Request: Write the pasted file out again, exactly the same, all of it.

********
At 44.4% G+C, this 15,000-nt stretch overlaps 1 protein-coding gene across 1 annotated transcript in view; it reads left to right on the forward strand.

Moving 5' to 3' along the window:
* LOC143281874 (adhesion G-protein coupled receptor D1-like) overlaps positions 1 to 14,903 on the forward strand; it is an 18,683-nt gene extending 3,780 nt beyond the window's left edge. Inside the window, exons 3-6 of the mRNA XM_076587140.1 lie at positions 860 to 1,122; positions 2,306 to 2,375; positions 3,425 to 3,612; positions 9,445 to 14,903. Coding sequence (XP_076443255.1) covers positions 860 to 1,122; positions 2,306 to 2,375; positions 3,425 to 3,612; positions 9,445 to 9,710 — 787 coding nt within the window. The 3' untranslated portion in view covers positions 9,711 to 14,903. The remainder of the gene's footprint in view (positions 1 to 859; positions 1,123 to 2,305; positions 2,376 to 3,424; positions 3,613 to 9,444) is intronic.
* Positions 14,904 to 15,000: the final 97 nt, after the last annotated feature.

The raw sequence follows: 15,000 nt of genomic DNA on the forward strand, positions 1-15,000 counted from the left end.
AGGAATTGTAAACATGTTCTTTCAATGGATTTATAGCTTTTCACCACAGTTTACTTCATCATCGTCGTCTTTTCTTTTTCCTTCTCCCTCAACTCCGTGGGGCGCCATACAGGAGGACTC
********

At 44.4% G+C, this 15,000-nt stretch overlaps 1 protein-coding gene across 1 annotated transcript in view; it reads left to right on the forward strand.

Moving 5' to 3' along the window:
* LOC143281874 (adhesion G-protein coupled receptor D1-like) overlaps positions 1 to 14,903 on the forward strand; it is an 18,683-nt gene extending 3,780 nt beyond the window's left edge. Inside the window, exons 3-6 of the mRNA XM_076587140.1 lie at positions 860 to 1,122; positions 2,306 to 2,375; positions 3,425 to 3,612; positions 9,445 to 14,903. Coding sequence (XP_076443255.1) covers positions 860 to 1,122; positions 2,306 to 2,375; positions 3,425 to 3,612; positions 9,445 to 9,710 — 787 coding nt within the window. The 3' untranslated portion in view covers positions 9,711 to 14,903. The remainder of the gene's footprint in view (positions 1 to 859; positions 1,123 to 2,305; positions 2,376 to 3,424; positions 3,613 to 9,444) is intronic.
* Positions 14,904 to 15,000: the final 97 nt, after the last annotated feature.

The raw sequence follows: 15,000 nt of genomic DNA on the forward strand, positions 1-15,000 counted from the left end.
AGGAATTGTAAACATGTTCTTTCAATGGATTTATAGCTTTTCACCACAGTTTACTTCATCATCGTCGTCTTTTCTTTTTCCTTCTCCCTCAACTCCGTGGGGCGCCATACAGGAGGACTC